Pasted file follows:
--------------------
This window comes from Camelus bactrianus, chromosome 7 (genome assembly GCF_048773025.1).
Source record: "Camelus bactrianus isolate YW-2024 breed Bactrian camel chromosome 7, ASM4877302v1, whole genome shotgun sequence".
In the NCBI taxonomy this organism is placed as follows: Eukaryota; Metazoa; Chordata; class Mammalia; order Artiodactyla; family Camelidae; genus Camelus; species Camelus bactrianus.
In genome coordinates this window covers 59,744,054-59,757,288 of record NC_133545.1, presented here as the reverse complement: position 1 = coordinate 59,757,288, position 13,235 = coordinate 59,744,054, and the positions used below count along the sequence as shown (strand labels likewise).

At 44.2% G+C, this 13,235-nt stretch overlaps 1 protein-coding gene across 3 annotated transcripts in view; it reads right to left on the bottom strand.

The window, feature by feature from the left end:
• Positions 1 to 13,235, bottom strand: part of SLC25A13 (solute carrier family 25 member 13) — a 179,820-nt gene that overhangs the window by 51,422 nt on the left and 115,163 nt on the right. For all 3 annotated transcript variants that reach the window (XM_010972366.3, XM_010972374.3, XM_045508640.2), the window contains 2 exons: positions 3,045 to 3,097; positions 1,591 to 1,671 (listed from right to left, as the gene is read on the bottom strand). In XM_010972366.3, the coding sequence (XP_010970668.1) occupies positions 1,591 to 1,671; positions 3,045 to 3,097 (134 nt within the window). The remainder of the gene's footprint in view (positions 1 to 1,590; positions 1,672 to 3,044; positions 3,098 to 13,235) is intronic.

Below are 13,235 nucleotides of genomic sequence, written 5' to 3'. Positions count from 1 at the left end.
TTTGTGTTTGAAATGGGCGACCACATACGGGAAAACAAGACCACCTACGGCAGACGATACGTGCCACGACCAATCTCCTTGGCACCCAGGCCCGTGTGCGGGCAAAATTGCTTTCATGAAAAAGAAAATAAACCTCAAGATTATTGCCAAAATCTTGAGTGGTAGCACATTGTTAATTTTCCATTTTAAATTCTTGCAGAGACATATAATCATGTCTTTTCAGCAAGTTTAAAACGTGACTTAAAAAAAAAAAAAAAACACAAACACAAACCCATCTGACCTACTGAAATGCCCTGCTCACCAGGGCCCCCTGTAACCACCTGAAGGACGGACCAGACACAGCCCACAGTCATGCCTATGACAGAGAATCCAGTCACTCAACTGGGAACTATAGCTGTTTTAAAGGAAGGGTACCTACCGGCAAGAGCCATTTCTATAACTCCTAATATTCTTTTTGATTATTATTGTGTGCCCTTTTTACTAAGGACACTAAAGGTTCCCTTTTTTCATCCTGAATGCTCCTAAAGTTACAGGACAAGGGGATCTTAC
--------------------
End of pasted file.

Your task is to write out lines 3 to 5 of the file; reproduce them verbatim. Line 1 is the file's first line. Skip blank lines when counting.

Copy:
In the NCBI taxonomy this organism is placed as follows: Eukaryota; Metazoa; Chordata; class Mammalia; order Artiodactyla; family Camelidae; genus Camelus; species Camelus bactrianus.
In genome coordinates this window covers 59,744,054-59,757,288 of record NC_133545.1, presented here as the reverse complement: position 1 = coordinate 59,757,288, position 13,235 = coordinate 59,744,054, and the positions used below count along the sequence as shown (strand labels likewise).

At 44.2% G+C, this 13,235-nt stretch overlaps 1 protein-coding gene across 3 annotated transcripts in view; it reads right to left on the bottom strand.